I met Maddie Witler at IBMA 2018 and she was definitely one of the stand out instrumentalists. She appears multiple times in the IBMA vlogs I posted on YouTube and I knew I had to get her on the website sometime in the future. Lucky for us, her band just released a new album, Smoke & Ashes. So Maddie was nice enough to talk with me about The Lonely Heartstring Band and her time playing bluegrass.
I know this is the first question you get asked at every interview, so let’s get it out of the way. Your groups name, ‘The Lonely Heartstring Band’, is unquestionably a nod to the Beatles. How did the band begin and what are the origins of the name?
The band formed when one of us got hired to put together a band for a wedding gig, the groom was choosing the band and wanted a five piece bluegrass band playing Beatles tunes. We were all at Berklee at the time and had played together in various combinations for a while before this, but this was the first time this group of five got together. We really picked apart those Beatles tunes and tried to faithfully reproduce the sounds and arrangements from the record; I ended up playing a lot of drum parts, banjo mostly played piano and guitar parts, fiddle doing sustained electric guitar and organ parts, we were very committed and we learned a lot. You can still find our first EP on band camp that has a lot of these tunes. Because we had put so much work into the music we started booking a few gigs under the name, Beatlegrass. That name was obviously a bit of a shoebox so we soon brainstormed a new name that would work for a Beatles cover band, but would also allow us to do something else, thus, The Lonely Heartstring Band.
Smoke & Ashes is your second album with ‘The Lonely Heartstring Band’, what growth and change has the group seen since the 2016 release of Deep Waters?
I think we’ve all grown a lot as people and as musicians since that first record. We recorded most of Deep waters in January of 2015. We’ve toured a lot since then. Personally, I feel there was a lot I learned about what’s important as a musician by playing shows so regularly. We tend to expect a lot of ourselves technically and musically with our shows, and figuring out what was needed to maintain that night after night has been very educational, and I think that sense of confidence and intention comes out in the new record. We also have wider ears than the last time we wrote and arranged material for a record. We listen to a lot of music as a band on the road and most of it Isn’t bluegrass. We listen to just about every genre, but I feel what probably resonates the most with the band as a whole is song based music, with good production. Andy Schauff, Tom Petty, Ray Price, Stevie Wonder, Willie Nelson, Peter Gabriel, Joni Mitchell, Paul Simon, Hot Rize are all artists who’ve gotten a lot of air time in our van over the past few years. We tried to keep this in mind when writing and arranging material for the new record. it’s a balance of trying to be open to using any arranging or writing technique that we’ve learned from our favorite music, and doing things that play to the band’s strengths with our instrumentation and abilities. We also had great help on this record with Bridget Kearney producing, and Dave Sinko engineering and producing a bit as well. I’d say being able to have humans and musicians as talented as those two on our team is some kind of growth.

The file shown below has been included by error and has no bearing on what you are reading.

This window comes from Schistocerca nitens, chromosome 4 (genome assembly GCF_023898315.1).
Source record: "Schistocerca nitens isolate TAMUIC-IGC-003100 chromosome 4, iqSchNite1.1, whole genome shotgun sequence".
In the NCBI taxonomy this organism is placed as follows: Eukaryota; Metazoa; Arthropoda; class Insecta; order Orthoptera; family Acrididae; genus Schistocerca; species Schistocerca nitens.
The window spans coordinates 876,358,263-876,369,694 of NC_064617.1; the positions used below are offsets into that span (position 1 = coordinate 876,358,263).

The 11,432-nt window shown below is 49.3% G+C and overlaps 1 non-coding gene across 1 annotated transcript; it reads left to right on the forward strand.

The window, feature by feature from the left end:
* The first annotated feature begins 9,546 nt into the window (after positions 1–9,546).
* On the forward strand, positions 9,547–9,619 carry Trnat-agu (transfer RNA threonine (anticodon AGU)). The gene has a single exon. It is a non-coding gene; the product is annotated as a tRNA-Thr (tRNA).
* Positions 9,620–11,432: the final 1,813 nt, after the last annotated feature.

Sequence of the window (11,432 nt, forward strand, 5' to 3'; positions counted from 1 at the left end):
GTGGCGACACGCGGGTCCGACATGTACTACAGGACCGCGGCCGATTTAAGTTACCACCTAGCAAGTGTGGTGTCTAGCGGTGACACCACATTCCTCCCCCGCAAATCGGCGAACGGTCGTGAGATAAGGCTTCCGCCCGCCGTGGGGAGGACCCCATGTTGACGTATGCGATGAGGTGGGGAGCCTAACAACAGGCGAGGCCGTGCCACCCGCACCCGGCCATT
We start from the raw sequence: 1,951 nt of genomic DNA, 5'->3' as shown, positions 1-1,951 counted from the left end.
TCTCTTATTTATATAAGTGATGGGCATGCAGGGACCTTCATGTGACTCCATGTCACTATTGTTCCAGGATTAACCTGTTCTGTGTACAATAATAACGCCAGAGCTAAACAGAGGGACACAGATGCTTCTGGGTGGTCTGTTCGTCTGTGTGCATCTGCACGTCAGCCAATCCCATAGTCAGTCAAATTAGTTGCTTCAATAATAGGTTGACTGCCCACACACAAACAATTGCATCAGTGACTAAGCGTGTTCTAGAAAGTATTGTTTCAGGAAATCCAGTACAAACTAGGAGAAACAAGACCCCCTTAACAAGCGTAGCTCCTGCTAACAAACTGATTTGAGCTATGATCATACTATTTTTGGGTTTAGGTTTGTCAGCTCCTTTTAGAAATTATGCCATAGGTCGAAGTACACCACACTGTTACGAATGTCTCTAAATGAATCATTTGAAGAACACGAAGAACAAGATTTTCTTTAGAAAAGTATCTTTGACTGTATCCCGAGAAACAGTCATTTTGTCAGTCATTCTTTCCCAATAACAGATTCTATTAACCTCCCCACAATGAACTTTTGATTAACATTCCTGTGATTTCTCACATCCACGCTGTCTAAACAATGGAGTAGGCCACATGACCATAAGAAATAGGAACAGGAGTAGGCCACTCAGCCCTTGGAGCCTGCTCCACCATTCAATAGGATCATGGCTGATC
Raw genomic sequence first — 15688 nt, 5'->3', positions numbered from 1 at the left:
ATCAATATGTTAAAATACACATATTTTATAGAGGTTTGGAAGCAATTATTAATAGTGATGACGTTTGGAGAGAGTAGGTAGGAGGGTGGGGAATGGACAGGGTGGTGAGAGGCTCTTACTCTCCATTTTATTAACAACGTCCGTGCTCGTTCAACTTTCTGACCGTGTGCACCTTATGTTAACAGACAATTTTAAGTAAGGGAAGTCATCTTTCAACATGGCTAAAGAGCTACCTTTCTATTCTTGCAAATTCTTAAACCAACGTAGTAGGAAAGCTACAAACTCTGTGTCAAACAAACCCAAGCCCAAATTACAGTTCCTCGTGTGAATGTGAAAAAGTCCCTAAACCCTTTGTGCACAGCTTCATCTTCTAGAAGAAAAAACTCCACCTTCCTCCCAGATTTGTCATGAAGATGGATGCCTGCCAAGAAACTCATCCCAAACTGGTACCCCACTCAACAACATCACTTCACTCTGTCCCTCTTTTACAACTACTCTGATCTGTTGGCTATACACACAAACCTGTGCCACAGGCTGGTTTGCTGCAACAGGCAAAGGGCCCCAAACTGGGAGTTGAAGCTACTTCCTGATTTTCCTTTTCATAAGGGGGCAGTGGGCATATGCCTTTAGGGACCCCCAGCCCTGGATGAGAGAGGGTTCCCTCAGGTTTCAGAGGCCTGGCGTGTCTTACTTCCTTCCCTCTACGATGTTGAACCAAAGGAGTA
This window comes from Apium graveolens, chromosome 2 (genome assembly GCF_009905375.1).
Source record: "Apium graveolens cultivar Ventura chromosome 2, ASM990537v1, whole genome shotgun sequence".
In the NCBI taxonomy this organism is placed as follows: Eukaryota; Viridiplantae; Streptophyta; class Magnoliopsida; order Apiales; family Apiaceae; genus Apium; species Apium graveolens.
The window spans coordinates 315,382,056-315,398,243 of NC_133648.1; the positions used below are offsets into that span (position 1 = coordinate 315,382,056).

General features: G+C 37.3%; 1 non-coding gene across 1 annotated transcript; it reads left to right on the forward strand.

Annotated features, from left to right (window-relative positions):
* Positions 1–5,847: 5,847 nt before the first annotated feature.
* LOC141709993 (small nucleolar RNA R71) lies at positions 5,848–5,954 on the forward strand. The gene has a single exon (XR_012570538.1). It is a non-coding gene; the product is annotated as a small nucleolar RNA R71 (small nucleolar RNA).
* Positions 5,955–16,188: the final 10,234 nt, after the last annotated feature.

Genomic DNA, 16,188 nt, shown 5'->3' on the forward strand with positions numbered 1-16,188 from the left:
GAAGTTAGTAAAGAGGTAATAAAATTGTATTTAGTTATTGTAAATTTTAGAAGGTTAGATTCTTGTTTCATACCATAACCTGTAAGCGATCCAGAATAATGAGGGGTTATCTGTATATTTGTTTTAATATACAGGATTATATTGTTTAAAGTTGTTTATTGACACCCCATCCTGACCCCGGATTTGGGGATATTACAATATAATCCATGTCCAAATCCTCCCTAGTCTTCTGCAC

Obviously you have no qualms about moving away from a traditional bluegrass sound. In a genre that often spends more time looking backwards than moving forwards, how do you deal with being labelled ‘bluegrass’ when you’re obviously saying something new with bluegrass instrumentation?
That’s a tough one that I think about a lot. I know and love bluegrass, and to me most of what we do is not bluegrass. It’s definitely heavily influenced by bluegrass, but it’s also heavily influenced by a lot of other things.
I find if I’m talking to someone who doesn’t know bluegrass I would say, “we’re a progressive bluegrass band.” If I’m talking to a bluegrasser I might say, “We’re a progressive acoustic band.” We’re hard to pin down genre wise, but to most of the world we’d register as a bluegrass band. I recently heard someone arguing that (Punch Brothers) Antifogmatic is bluegrass to them. At that point the question is, “is it possible to have a band with our instrumentation that isn’t bluegrass?” Mostly we just try to make good music, and you can call it whatever you like.
I know firsthand that you’re an excellent mandolinist and guitarist. How did you get started on these instruments and what was your first exposure to bluegrass?
Thank you! I got started playing music on the fiddle actually, when I was 9, playing in Texas style fiddle contests, they’d always have a picking division at those things so I got a mandolin when I was 12, mostly so I could play in those competitions. Those contests we’re really my first exposure to fiddle music, and occasionally bluegrass, depending on the event. From 12-14 I was mostly a three finger style banjo player, but then at 14 I was asked to join a band on the mandolin and that changed everything. I got obsessed with the mandolin, and with Chris Thile, and playing bluegrass, and the mandolin has been my main tool of musical expression ever since. Eventually I got into more traditional bluegrass and got into players like Bill Monroe, David Grisman, Sam Bush, and Tim O’brien.
I played some electric guitar in high school but didn’t really play guitar until I was 19 or 20. I was into bluegrass and wanted to be able to play some guitar, so I started out working up only Tony Rice breaks. Learning the guitar as a whole instrument seemed too daunting to think about, but learning only Tony Rice style guitar made it seem more manageable. I did that for a few years until eventually I started trying some other stuff and working on the guitar more broadly. I play arch top guitar on two of the tracks on the new LHB album, I find that very fun and it’s a good excuse to bring a guitar on the road with me.